Driving up our driveway just at dusk after a day of downpours of rain in upstate South Carolina, turning to go into our carport and I see a little lump on the ground that is hopping. Once it noticed the headlights it flew up to our cherry tree, I thought at first it was a small hawk buy the way it took off, but the shape was wrong…a little too small and round looking. I got out…left the car running and went to grab the camera out of the hatchback. Luckily, the Sony A7III was sitting ready with the 100-400 on it. I quickly adjusted the ISO to 6400 and as soon as I brought the camera to my eye I could tell it was a screech owl. I was excited to get a shot but it immediately dropped back down to the ground about 10 feet in front of me. I guess it missed what it was after and it again flew over to another tree in the yard landing about 6 feet up on a branch.
This was my chance and I took a couple of shots quickly, and realized that my settings were wrong.
I adjusted the exposure compensation to -2 stops to match the level of light outside (knowing that I could recover shadows pretty easily with this camera), increased my shutter speed and took a couple more shots….this time I got a couple of good ones off but the light was disappearing very quickly.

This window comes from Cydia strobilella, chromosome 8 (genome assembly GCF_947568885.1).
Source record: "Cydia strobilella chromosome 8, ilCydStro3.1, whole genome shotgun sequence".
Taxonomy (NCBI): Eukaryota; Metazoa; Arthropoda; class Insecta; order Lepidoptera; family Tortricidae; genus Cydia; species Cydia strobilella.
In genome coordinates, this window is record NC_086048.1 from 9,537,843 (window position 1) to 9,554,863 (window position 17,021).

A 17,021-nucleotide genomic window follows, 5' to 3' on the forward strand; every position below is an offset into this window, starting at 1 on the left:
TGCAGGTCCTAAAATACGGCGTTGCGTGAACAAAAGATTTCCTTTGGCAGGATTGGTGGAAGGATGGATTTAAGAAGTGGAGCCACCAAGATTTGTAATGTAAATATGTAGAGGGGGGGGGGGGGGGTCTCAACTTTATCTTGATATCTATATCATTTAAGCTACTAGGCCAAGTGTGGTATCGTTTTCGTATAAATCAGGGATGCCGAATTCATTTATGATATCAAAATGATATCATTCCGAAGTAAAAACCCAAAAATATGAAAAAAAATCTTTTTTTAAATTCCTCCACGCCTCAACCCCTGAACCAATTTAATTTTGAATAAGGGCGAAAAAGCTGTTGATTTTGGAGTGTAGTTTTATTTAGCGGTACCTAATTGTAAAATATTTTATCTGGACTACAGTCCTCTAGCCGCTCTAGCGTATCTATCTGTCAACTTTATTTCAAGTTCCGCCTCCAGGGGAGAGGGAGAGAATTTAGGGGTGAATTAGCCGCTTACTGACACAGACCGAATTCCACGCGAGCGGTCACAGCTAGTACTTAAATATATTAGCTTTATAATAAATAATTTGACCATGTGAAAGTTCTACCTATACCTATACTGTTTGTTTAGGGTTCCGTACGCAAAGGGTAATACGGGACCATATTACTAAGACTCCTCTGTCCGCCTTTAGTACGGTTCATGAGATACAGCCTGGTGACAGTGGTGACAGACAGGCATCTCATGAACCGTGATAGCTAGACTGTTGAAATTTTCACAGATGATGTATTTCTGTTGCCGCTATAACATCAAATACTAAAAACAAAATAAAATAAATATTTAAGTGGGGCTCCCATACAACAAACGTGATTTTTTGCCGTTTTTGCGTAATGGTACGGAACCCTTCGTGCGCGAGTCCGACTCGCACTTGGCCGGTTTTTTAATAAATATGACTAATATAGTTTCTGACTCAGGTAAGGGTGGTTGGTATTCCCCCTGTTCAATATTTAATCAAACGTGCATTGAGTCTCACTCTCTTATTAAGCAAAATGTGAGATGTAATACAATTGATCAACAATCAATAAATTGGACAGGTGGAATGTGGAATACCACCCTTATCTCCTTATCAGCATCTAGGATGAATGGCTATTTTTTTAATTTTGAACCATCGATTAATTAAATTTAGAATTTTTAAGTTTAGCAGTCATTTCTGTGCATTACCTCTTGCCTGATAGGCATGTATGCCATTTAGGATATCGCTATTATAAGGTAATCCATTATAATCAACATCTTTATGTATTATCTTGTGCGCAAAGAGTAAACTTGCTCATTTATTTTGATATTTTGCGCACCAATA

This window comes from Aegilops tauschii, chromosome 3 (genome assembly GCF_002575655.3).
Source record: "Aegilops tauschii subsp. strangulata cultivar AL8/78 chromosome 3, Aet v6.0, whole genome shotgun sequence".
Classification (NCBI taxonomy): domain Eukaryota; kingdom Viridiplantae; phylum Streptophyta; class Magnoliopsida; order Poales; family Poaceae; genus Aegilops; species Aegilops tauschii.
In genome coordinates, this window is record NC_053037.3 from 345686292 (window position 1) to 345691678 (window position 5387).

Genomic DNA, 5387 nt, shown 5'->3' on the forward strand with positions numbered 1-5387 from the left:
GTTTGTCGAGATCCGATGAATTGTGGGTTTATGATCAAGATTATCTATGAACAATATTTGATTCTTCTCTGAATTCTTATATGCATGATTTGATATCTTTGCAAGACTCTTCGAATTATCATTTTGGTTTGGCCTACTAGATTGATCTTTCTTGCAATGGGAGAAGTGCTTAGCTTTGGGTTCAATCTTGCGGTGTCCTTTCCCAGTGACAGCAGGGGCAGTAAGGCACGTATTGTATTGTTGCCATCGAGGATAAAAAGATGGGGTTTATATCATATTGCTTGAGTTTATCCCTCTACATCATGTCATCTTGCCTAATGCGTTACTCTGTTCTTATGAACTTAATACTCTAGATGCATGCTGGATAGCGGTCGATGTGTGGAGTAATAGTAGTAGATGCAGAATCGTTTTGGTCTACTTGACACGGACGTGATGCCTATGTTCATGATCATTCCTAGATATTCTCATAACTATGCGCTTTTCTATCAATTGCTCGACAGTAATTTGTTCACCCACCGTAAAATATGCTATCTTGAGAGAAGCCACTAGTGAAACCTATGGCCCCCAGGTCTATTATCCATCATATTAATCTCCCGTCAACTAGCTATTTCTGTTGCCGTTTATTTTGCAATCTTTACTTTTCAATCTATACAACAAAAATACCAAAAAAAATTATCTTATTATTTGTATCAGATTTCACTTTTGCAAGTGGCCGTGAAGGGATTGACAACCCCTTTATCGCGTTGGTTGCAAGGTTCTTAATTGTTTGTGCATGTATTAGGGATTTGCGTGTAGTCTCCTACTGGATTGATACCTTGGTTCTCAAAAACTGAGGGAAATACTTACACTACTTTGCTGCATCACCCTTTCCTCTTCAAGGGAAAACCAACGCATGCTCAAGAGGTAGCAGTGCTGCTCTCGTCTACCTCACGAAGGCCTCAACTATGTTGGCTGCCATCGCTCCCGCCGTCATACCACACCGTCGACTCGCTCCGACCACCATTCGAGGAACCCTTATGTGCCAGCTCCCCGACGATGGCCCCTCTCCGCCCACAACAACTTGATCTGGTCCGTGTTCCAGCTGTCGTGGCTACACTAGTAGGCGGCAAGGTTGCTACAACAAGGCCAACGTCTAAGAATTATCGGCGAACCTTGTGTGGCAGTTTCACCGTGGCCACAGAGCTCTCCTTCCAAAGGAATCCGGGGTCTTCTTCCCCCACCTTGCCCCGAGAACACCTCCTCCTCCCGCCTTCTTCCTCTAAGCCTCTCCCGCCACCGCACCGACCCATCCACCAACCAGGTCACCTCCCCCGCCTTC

I increased the ISO to 25600 and aimed again. At this point the autofocus was struggling, but was still managing to grab the subject and I took another dozen or so shots before the owl took off again.
It went into our back yard and started a whinny and a few trills. I then noticed an answer about 30 feet off behind our house. At this point it was too dark for pictures so I just listened to them chatting for a few minutes before they both took off into the woods behind the house to continue the nights hunt.
It wasn’t until I reviewed the shots that I realized that this wasn’t the same screech owl that comes to stay in a tree in our front yard regularly. That one is a pretty little grey morph, but this one was a beautifully coloured red morph…the first of that type I have seen and photographed. Sometimes the most interesting nature interactions have only luck as a basis for getting a shot…but I’ll take it anyway it comes.